There are ways to ask your college for more money—and ways not to. Here are a bunch of the latter.
If the financial aid you’ve been offered so far isn’t enough for you to afford your dream college, you can write a letter appealing for additional grants or scholarships.
But before you send that letter, make sure you’re not dooming yourself to failure by making any of these nine mistakes, which college financial aid officials and other experts tell us are way too common.
1. Getting the name of the college wrong. Seriously. Proofread any appeal letter carefully to make sure, for example, that the college you’ve addressed it to is the same one you refer to in the body of your letter. “I have more frequently than you would imagine received appeal letters that mention another college in the text,” marvels says Eileen O’Leary, director of Student Financial Assistance at Stonehill College in Easton, Mass. Such mistakes discourage colleges from bothering with the appeal since it seems clear the student isn’t likely to enroll. “This tells me that the family is sending the same appeal letter to all colleges, fishing for whatever increases in aid they can get,” O’Leary says.
2. Sending your deposit too soon. Once you’ve sent in your deposit, the school knows you are committed to attend, so it won’t be as motivated to raise an award. “Colleges get antsy” in April if you haven’t send in your commitment deposit (which are due May 1), says Erin Dymowski, a Maryland mother of five and blogger at Sisterhoodofthesensiblemoms.com. By delaying their final choice and deposit to late April, the Dymowskis got two competing colleges to raise their award offers last year.
3. Acting like an jerk. Deborah Fox, an independent college financial aid adviser in San Diego, says she’s noticed that the percentage of successful appeals has dropped as more parents file snide or frivolous ones. “Parents have become more entitled in recent years,” she says. “Some are downright rude to the financial aid office staff.” Not a good strategy.
4. Just asking for “more.” It helps to be as specific as you can. “When a family can say, ‘With $2,000 (or $3,000 or $10,000) more in gift aid, we would be able to attend X College, our first choice for Johnny,’ the financial aid committee understands exactly what the goal is,” O’Leary says.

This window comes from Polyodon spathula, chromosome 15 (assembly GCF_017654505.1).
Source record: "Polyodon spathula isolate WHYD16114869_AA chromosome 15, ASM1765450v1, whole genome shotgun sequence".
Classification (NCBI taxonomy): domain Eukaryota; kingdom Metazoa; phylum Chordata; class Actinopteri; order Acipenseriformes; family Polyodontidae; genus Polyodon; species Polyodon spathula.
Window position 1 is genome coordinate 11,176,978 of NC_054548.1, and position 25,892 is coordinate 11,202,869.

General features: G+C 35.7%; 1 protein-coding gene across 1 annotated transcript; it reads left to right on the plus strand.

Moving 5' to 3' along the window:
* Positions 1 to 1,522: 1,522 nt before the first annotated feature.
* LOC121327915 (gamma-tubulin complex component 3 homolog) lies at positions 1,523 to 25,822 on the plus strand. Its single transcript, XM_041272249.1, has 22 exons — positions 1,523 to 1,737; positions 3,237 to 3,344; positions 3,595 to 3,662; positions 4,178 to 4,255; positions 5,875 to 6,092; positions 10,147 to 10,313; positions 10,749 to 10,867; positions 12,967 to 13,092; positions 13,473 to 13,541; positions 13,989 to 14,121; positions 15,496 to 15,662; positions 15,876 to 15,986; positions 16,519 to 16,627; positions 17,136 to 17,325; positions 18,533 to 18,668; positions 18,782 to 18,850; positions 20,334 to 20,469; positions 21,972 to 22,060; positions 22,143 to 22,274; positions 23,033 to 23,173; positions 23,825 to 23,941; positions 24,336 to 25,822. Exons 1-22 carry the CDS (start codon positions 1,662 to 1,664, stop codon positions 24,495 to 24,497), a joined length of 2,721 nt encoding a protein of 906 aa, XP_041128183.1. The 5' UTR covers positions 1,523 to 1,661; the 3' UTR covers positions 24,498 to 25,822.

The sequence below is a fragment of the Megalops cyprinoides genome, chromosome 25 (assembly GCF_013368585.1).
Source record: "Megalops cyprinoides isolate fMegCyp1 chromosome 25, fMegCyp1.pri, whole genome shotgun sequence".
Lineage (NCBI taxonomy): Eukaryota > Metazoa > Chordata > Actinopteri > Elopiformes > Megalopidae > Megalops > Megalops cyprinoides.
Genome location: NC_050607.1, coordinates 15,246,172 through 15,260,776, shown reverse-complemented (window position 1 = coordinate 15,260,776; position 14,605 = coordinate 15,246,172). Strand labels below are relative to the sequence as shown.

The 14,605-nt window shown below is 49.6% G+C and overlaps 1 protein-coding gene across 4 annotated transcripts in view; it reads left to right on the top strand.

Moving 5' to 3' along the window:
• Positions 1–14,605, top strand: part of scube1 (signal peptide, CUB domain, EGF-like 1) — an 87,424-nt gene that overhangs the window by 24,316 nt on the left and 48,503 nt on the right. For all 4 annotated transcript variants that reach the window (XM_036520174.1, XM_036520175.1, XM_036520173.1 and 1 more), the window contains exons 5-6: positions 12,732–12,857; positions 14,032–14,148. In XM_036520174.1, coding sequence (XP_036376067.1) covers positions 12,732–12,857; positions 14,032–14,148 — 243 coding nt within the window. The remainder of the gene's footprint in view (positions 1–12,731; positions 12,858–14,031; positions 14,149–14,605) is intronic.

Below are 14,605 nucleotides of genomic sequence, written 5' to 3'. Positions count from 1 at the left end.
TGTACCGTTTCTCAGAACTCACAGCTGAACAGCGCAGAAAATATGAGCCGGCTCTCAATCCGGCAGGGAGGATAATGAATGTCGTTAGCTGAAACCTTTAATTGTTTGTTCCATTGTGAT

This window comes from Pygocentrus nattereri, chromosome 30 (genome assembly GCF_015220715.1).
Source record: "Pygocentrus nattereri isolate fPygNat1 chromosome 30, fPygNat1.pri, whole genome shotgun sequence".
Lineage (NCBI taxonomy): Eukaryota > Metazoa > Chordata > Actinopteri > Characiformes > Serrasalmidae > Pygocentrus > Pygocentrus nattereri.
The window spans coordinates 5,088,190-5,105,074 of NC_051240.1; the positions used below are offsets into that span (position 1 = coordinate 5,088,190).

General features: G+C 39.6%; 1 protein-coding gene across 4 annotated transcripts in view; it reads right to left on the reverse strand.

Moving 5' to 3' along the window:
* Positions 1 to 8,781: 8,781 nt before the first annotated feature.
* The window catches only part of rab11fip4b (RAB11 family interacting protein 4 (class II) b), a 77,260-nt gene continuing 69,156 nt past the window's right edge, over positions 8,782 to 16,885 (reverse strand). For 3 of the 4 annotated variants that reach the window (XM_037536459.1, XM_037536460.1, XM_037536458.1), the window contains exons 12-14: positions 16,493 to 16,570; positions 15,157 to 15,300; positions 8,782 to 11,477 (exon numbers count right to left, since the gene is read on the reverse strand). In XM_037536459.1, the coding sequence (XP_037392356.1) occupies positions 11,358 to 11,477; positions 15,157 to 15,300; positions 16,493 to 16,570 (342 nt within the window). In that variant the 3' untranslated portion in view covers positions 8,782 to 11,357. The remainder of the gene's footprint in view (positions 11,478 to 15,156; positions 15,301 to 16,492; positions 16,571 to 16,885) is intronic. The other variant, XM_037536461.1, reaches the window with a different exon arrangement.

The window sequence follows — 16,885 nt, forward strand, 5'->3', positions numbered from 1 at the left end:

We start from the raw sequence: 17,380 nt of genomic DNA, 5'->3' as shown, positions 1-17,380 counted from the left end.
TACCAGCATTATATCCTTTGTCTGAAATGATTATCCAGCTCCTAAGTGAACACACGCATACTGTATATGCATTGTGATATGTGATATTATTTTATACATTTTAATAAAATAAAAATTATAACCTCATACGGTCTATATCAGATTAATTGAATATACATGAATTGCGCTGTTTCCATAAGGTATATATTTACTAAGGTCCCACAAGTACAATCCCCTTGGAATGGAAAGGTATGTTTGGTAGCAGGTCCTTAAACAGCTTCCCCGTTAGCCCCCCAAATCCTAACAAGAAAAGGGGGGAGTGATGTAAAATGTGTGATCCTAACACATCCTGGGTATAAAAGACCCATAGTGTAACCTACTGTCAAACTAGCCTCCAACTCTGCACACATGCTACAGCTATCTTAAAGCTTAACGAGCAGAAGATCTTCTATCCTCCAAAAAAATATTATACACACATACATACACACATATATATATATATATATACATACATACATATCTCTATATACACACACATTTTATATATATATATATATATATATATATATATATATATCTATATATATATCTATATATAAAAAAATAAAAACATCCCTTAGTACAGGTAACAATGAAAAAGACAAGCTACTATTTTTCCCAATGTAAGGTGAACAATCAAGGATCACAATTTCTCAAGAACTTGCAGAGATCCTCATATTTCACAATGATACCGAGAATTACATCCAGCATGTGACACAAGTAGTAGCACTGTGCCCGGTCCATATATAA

5. Requesting the wrong kind of aid. Before you appeal for more aid from a college, spend some time on its website researching its aid policies, advises Gail W. Holt, dean of financial aid at Amherst College. Demands for so-called “merit” grants from a school like Amherst will fail because it only offers aid based on financial need.
6. Asking for aid you can’t prove you need. Most colleges require appealers to provide recent tax forms and other documentation showing a drop in income or rise in expenses that wasn’t reflected in their aid application. “Appeals for additional financial aid are best when honest and forthright. The more information provided to the financial aid committee, the better,” says O’Leary.
7. Expecting a free ride. “I always want to see in an appeal that a family has made a thoughtful plan for how they do plan to pay their share. Show the college that this is a partnership that you want to be part of, but [you] need just a bit more assistance,” says Amherst’s Holt.
8. Asking the wrong office. At many colleges, the financial aid office only awards the money that is based on the family’s financial situation. The admissions office or various department heads are in charge of awarding other kinds of grants or scholarships, notes O’Leary.
9. Giving up too soon. If a college rejects a request to match a competing offer, or to increase need-based aid, ask about other possibilities, suggests Al Hoffman, who runs a private financial aid advisory service in New London, Conn. Ask, for example, if the student could qualify for more merit aid by re-taking tests and getting higher scores or by bringing his or her grades up. If more first-year aid is out of the question, ask what the student could do to qualify for additional grants next year. “It takes two or three ‘Nos’ before I give up,” he says.